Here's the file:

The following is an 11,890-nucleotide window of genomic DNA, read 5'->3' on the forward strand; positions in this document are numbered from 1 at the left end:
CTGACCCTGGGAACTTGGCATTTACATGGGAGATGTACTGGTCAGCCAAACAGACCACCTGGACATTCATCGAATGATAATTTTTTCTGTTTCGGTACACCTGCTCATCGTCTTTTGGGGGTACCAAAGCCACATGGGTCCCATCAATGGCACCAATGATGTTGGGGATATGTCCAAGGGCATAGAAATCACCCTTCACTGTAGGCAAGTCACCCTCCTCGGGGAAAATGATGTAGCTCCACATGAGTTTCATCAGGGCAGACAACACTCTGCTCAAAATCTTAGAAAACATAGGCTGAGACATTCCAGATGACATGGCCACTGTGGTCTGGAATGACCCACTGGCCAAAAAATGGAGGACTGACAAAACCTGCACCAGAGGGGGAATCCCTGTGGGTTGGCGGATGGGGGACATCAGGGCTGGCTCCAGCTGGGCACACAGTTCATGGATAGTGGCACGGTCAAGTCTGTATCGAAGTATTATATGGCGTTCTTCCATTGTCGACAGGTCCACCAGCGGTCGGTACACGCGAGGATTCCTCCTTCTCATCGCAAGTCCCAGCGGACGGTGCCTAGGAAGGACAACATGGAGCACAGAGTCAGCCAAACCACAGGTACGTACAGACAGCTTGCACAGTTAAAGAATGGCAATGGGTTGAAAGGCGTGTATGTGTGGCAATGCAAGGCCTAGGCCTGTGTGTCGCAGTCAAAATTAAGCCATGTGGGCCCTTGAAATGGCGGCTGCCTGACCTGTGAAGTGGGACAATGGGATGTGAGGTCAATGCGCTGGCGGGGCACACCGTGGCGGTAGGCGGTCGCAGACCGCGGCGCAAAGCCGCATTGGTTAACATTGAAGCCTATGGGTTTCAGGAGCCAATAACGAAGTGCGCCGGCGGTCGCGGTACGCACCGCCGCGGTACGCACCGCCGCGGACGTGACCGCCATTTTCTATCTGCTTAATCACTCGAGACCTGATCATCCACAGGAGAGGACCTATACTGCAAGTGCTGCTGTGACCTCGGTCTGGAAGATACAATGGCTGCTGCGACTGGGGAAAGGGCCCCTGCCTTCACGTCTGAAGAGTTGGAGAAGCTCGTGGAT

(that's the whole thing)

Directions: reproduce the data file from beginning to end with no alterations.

The following is an 11,890-nucleotide window of genomic DNA, read 5'->3' on the forward strand; positions in this document are numbered from 1 at the left end:
CTGACCCTGGGAACTTGGCATTTACATGGGAGATGTACTGGTCAGCCAAACAGACCACCTGGACATTCATCGAATGATAATTTTTTCTGTTTCGGTACACCTGCTCATCGTCTTTTGGGGGTACCAAAGCCACATGGGTCCCATCAATGGCACCAATGATGTTGGGGATATGTCCAAGGGCATAGAAATCACCCTTCACTGTAGGCAAGTCACCCTCCTCGGGGAAAATGATGTAGCTCCACATGAGTTTCATCAGGGCAGACAACACTCTGCTCAAAATCTTAGAAAACATAGGCTGAGACATTCCAGATGACATGGCCACTGTGGTCTGGAATGACCCACTGGCCAAAAAATGGAGGACTGACAAAACCTGCACCAGAGGGGGAATCCCTGTGGGTTGGCGGATGGGGGACATCAGGGCTGGCTCCAGCTGGGCACACAGTTCATGGATAGTGGCACGGTCAAGTCTGTATCGAAGTATTATATGGCGTTCTTCCATTGTCGACAGGTCCACCAGCGGTCGGTACACGCGAGGATTCCTCCTTCTCATCGCAAGTCCCAGCGGACGGTGCCTAGGAAGGACAACATGGAGCACAGAGTCAGCCAAACCACAGGTACGTACAGACAGCTTGCACAGTTAAAGAATGGCAATGGGTTGAAAGGCGTGTATGTGTGGCAATGCAAGGCCTAGGCCTGTGTGTCGCAGTCAAAATTAAGCCATGTGGGCCCTTGAAATGGCGGCTGCCTGACCTGTGAAGTGGGACAATGGGATGTGAGGTCAATGCGCTGGCGGGGCACACCGTGGCGGTAGGCGGTCGCAGACCGCGGCGCAAAGCCGCATTGGTTAACATTGAAGCCTATGGGTTTCAGGAGCCAATAACGAAGTGCGCCGGCGGTCGCGGTACGCACCGCCGCGGTACGCACCGCCGCGGACGTGACCGCCATTTTCTATCTGCTTAATCACTCGAGACCTGATCATCCACAGGAGAGGACCTATACTGCAAGTGCTGCTGTGACCTCGGTCTGGAAGATACAATGGCTGCTGCGACTGGGGAAAGGGCCCCTGCCTTCACGTCTGAAGAGTTGGAGAAGCTCGTGGAT